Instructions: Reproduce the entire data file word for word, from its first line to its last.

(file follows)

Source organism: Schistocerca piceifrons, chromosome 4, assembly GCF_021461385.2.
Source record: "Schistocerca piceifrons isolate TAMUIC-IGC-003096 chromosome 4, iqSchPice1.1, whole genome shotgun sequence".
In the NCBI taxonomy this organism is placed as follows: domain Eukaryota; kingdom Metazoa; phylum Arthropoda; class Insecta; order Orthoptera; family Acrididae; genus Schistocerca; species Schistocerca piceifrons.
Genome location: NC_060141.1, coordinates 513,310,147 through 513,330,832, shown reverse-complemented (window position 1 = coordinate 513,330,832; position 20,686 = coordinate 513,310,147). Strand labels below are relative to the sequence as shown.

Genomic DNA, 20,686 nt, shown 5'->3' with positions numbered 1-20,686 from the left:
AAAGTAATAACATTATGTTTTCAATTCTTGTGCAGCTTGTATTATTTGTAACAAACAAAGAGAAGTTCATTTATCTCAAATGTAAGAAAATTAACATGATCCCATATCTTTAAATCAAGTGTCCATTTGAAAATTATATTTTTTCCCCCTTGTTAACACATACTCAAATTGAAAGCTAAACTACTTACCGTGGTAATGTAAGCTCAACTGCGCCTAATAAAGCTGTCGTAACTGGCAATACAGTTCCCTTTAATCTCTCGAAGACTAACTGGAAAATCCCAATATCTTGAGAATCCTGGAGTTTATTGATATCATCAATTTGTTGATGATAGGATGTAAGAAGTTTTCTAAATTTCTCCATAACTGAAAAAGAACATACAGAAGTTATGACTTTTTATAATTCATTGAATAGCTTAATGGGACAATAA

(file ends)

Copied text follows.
Source organism: Schistocerca piceifrons, chromosome 4, assembly GCF_021461385.2.
Source record: "Schistocerca piceifrons isolate TAMUIC-IGC-003096 chromosome 4, iqSchPice1.1, whole genome shotgun sequence".
In the NCBI taxonomy this organism is placed as follows: domain Eukaryota; kingdom Metazoa; phylum Arthropoda; class Insecta; order Orthoptera; family Acrididae; genus Schistocerca; species Schistocerca piceifrons.
Genome location: NC_060141.1, coordinates 513,310,147 through 513,330,832, shown reverse-complemented (window position 1 = coordinate 513,330,832; position 20,686 = coordinate 513,310,147). Strand labels below are relative to the sequence as shown.

Genomic DNA, 20,686 nt, shown 5'->3' with positions numbered 1-20,686 from the left:
AAAGTAATAACATTATGTTTTCAATTCTTGTGCAGCTTGTATTATTTGTAACAAACAAAGAGAAGTTCATTTATCTCAAATGTAAGAAAATTAACATGATCCCATATCTTTAAATCAAGTGTCCATTTGAAAATTATATTTTTTCCCCCTTGTTAACACATACTCAAATTGAAAGCTAAACTACTTACCGTGGTAATGTAAGCTCAACTGCGCCTAATAAAGCTGTCGTAACTGGCAATACAGTTCCCTTTAATCTCTCGAAGACTAACTGGAAAATCCCAATATCTTGAGAATCCTGGAGTTTATTGATATCATCAATTTGTTGATGATAGGATGTAAGAAGTTTTCTAAATTTCTCCATAACTGAAAAAGAACATACAGAAGTTATGACTTTTTATAATTCATTGAATAGCTTAATGGGACAATAA